The secondary packaging for the multi-pack is a pre-made, side-gusset pouch. Above, a fill-seal machine deposits six, filled, 100-calorie packs into each standup pouch. Below, filled standup pouches travel down a conveyor to the casepacker.
Before the cases are hand-palletized for shipment, they are coded using an Imaje 4040 ink-jet printer from Markem-Imaje (www.markem-imaje.com.) The coder's piezo-electric printhead images at a vertical resolution of 180 dpi at speeds up to 150 feet/min. It has a WYSIWYG display on a 10.4-in. VGA screen.
Keeping it lean
To optimize the packaging line's operation, Ocean Spray brought in systems integrator Superior Controls, Inc. (www.superiorcontrols.com), which installed a manufacturing execution system (MES) that will allow Ocean Spray's team to continually monitor and improve the packaging line's operation.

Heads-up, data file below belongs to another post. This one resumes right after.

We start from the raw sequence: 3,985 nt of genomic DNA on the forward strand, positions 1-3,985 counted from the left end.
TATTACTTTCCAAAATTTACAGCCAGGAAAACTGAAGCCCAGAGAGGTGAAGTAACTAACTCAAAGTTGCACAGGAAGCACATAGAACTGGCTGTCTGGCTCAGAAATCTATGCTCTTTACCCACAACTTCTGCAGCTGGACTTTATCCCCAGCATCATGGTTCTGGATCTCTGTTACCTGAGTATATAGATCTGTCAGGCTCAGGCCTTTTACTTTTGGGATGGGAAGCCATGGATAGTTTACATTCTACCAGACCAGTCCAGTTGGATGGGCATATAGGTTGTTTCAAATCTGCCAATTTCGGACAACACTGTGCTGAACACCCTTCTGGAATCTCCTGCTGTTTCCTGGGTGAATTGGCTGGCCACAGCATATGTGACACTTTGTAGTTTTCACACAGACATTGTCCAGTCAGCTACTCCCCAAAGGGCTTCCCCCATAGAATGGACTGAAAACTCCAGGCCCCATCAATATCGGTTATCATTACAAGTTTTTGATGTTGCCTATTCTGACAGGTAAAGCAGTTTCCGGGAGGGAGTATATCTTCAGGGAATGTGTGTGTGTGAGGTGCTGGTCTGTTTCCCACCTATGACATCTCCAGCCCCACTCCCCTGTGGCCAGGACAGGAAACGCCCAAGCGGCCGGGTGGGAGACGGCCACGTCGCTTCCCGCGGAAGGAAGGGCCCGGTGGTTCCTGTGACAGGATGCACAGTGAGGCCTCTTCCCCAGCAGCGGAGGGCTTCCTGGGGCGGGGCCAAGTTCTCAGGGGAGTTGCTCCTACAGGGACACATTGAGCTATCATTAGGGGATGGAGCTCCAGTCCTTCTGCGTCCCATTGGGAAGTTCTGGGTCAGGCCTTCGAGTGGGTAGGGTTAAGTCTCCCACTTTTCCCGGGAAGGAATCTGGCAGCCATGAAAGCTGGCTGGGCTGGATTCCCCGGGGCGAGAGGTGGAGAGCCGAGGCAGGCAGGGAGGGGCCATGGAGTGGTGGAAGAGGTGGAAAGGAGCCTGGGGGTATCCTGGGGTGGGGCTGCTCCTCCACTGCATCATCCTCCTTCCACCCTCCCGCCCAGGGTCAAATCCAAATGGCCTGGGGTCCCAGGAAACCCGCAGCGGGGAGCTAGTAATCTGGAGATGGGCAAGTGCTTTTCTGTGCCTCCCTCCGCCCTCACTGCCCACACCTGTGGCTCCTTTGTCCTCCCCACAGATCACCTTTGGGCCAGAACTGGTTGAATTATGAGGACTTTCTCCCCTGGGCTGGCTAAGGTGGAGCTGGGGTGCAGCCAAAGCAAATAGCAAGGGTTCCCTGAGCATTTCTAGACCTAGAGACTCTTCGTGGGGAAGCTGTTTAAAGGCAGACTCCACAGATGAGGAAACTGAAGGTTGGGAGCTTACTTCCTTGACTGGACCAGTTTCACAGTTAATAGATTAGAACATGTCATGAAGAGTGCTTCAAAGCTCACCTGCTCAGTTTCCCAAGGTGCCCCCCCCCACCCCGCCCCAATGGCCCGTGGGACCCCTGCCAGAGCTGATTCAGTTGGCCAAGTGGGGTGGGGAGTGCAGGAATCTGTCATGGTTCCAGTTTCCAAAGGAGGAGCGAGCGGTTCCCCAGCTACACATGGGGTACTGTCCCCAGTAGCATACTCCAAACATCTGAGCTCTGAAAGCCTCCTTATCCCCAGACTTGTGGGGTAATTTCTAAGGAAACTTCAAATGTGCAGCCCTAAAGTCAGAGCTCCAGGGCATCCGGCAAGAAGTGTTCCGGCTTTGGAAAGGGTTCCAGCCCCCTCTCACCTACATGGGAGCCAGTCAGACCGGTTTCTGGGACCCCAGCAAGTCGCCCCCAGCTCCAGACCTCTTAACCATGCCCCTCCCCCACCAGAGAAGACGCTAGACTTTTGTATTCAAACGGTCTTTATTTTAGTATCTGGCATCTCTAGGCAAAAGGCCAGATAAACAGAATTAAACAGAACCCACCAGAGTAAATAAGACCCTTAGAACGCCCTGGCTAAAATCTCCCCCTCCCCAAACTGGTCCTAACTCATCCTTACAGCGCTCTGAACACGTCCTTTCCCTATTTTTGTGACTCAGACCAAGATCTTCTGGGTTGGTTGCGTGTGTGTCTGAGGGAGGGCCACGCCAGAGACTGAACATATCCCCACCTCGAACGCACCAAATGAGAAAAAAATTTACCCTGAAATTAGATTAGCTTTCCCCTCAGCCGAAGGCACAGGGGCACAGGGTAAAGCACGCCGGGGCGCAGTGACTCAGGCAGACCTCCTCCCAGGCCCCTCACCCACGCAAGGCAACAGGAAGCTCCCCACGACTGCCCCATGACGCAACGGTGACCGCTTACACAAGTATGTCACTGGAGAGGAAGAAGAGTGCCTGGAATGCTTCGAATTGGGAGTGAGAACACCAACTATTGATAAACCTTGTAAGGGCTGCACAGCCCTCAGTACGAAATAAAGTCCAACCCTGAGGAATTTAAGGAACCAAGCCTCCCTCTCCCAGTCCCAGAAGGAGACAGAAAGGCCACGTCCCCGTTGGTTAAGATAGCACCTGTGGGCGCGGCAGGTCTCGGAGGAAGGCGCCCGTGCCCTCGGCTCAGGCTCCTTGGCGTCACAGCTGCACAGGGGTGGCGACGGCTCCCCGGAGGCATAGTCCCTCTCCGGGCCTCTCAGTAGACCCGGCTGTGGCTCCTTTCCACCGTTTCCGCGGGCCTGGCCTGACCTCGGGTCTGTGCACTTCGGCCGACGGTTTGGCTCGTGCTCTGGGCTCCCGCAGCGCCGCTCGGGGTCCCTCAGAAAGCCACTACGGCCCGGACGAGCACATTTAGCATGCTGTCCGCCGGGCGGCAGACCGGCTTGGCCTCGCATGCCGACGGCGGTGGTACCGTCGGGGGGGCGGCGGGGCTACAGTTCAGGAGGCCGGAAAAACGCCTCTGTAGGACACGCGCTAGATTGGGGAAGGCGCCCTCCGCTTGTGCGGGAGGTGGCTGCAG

The MES system installed its Proficy Plant Applications from GE Fanuc Automation, Inc. (www.gefanuc.com). Superior Controls project manager Sean Hoffman led the systems integrator's efforts for the project, which took the off-the-shelf MES product and optimized it for the Craisins® 100-calorie pack line.
The customized software monitors and reports overall equipment effectiveness (OEE). As a key performance indicator in lean-manufacturing efforts, OEE offers a quantifiable way to report overall utilization of facilities, time and material. Critical information collected by the MES includes reporting downtime and runtime as well as the reasons for downtime.
Designed to digitize and collect information generated throughout a production facility, Proficy Plant Applications creates what GE Fanuc describes as a “virtual plant.” A packaging-line manager or operator can access the information on-demand, then use the data to measure performance in real time.